Mr. Justice Charles Allen was born in Greenfield and for thirty-five years lived in that town taking an active part in its social and political affairs. He was admitted to the bar in 1850 when he was twenty-three years old, and practised in Greenfield and western Massachusetts against able lawyers for twelve years, when he removed to Boston.
In an interesting letter from him read at the one hundred and fiftieth anniversary of the incorporation of the town, he "lovingly recalled" the period of his residence in Greenfield and especially of the law office in which he was a student and afterwards a junior partner and of which George T. Davis was the "admired and much loved head," and Judge Charles Devens a member, and he wrote, "I can say without reservation that its ethical tone was of the highest and that both by precept and example we youngsters who were in it were taught, while showing all due fidelity and zeal in behalf of clients, not to indulge our feelings so far as to disregard the just rights of those upon the other side. I have always fondly believed, perhaps with excusable partiality, that in those times a better tone prevailed in the practice of law in Franklin County than in some of the other counties in the state; and I rejoice to think that this traditional tone is still cherished and maintained by my friends, the older practitioners of to-day."
The little county of Franklin has an invaluable legacy in the influence of the older generations of distinguished men who have long since left us. Tradition informs us that these lawyers, as well as the younger and less distinguished members of the bar, have always maintained a loyalty and profound respect for the judges of our courts. If I may be pardoned I will call to mind some of these men.
William Coleman of Greenfield was the first member of the Franklin bar. He lost his property in a Virginia land speculation and at thirty-one removed to New York and was the law partner of Aaron Burr, the intimate friend of Alexander Hamilton, and Reporter of Decisions of New York. Incidentally he issued the first number of the New York Evening Post.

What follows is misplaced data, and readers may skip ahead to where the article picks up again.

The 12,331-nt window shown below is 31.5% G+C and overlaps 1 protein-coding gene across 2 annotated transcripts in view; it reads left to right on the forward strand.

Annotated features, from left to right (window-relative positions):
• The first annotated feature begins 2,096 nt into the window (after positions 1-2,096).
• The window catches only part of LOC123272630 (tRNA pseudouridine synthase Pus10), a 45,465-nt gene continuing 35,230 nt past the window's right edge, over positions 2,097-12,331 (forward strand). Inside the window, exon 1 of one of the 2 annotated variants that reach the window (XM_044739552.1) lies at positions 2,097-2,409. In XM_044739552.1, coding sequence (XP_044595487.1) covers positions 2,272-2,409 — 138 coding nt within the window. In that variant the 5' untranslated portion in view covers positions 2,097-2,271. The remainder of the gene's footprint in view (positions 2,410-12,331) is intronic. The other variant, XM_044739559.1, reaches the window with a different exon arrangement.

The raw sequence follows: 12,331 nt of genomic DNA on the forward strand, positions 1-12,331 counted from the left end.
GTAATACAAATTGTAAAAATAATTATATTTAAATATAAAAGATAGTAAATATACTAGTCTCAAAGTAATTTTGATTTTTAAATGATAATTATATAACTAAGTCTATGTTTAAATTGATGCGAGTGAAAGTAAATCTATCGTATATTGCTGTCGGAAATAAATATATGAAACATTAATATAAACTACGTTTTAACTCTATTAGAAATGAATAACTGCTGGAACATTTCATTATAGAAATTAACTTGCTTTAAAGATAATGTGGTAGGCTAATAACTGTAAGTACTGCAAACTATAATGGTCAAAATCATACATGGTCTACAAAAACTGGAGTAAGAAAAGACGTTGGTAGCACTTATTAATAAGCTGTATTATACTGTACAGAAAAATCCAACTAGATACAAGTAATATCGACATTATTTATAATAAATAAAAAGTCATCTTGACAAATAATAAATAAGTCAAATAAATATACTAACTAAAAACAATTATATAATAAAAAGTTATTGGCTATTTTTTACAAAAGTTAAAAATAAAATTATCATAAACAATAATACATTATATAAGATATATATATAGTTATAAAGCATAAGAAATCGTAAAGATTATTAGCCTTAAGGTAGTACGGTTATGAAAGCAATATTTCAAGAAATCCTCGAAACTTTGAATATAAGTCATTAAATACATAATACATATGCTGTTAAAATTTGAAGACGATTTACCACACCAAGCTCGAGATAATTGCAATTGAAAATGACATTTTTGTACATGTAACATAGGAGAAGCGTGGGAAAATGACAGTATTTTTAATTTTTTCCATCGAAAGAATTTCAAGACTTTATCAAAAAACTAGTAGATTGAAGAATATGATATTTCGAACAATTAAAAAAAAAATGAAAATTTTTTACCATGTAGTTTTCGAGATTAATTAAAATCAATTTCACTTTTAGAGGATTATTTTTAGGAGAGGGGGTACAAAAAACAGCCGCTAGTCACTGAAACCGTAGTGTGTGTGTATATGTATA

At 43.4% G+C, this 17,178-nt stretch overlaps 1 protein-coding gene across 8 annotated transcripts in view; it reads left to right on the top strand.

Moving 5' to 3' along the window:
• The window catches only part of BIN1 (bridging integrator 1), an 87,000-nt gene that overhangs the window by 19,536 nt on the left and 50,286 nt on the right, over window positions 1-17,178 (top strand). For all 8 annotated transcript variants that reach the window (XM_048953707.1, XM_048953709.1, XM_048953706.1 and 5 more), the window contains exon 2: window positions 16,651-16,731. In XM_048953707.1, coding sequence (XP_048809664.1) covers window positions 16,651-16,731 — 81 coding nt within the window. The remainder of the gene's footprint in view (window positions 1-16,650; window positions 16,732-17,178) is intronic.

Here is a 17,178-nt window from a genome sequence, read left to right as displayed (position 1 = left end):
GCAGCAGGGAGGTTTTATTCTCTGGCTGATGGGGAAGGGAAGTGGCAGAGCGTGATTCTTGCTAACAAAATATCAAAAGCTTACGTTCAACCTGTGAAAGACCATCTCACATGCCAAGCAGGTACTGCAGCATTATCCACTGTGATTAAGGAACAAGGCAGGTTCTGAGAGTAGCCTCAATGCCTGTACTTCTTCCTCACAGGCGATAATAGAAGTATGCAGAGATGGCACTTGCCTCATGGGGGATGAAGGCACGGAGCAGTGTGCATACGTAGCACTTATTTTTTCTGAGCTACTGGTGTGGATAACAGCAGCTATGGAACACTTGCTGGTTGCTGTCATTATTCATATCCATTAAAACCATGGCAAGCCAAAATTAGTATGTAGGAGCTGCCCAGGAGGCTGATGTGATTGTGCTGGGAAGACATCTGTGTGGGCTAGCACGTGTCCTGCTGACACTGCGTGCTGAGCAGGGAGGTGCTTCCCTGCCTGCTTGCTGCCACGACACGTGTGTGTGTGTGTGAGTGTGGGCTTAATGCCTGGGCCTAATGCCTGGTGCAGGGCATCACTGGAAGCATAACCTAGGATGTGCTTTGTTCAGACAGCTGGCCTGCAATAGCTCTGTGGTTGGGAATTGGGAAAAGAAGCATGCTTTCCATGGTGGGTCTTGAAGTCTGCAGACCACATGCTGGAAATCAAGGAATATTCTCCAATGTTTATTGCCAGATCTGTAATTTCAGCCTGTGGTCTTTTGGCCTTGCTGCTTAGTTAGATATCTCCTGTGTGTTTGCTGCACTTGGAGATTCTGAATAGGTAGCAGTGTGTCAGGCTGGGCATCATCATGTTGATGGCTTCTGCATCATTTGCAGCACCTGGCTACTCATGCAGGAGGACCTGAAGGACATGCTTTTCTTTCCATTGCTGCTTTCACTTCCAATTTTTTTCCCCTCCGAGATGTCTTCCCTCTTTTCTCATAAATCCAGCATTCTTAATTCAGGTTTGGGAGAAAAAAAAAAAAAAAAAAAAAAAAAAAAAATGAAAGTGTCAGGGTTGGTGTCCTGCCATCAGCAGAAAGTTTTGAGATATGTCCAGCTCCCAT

Benjamin R. Curtis, a distinguished United States Supreme Court judge, studied law in Greenfield and practised in Northfield for a year.
Franklin has also had three judges of the Supreme Judicial Court of the Commonwealth. Judge Charles Devens, who practised at Northfield and Greenfield and was Senator from Franklin in 1848 and 1849, a distinguished soldier, Attorney General of the United States, and who was twice appointed to the bench of this court; Judge John Wells, a distinguished member of this court who was born in that county, and Mr. Justice Allen.
It has also now two judges of the Superior Court, the Chief Justice and the senior associate justice.
Judge Daniel Wells of Greenfield for thirty years a leader of the bar and with practice in all of the courts of western Massachusetts, was Chief Justice of the Court of Common Pleas for ten years. The Franklin bar also had two associate judges of the Court of Common Pleas, one of whom was Ex-Governor and Judge Emory Washburn, the distinguished author of legal works who practised in Charlemont.
Judge Allen argued his first case in this court the year of his admission to the bar, and for forty-eight years thereafter his name may be constantly found in the reports beginning with 6 Cushing and so on through one hundred and twelve volumes to 172 Massachusetts. First, as an attorney, then in 1861 through fourteen volumes (Allen's Reports) as Reporter of Decisions, and it is an interesting fact, that the Reporter of the first volume of the Massachusetts Reports, Ephraim Williams, was a member of the bar of the same county of Franklin where Judge Allen began his practice; then from 1867 to 1872 as Attorney General, and from 1882 to 1898 as Justice of this court. He saw, of course, in these forty-eight years the marked changes that have taken place in the practice of the law and notably in the manner of arguing cases, from a brief with merely the headings of the points involved and long oral arguments to the elaborate printing of to-day.
In his opinions he was careful to weave in a paragraph that could be used by the Reporter in making headnotes of the cases which he regarded as very important.
His entire life was devoted to the law and he was gifted by nature and by intellectual training to discern and expound with clarity its principles and intricacies.
In his official career from his appointment as Reporter of Decisions in 1861 to his retirement from the bench in 1898 he had the confidence and admiration of the bar and of the people of the Commonwealth.
Judge Allen was always clean-minded and upright and never needed to study canons of professional ethics, but I recall a letter which he wrote some years ago to a nephew, a young lawyer, which contained admirable precepts for the practitioner and which if it were printed would be helpful to all. It was most friendly and affectionate and his shrewd comments upon some young members of the bar and their chances of success, have since been confirmed. His own writing was as clear, accurate and regular as copperplate, and he was particularly urgent that the handwriting of this relative should not be ruined and that he should not neglect the use of the pen.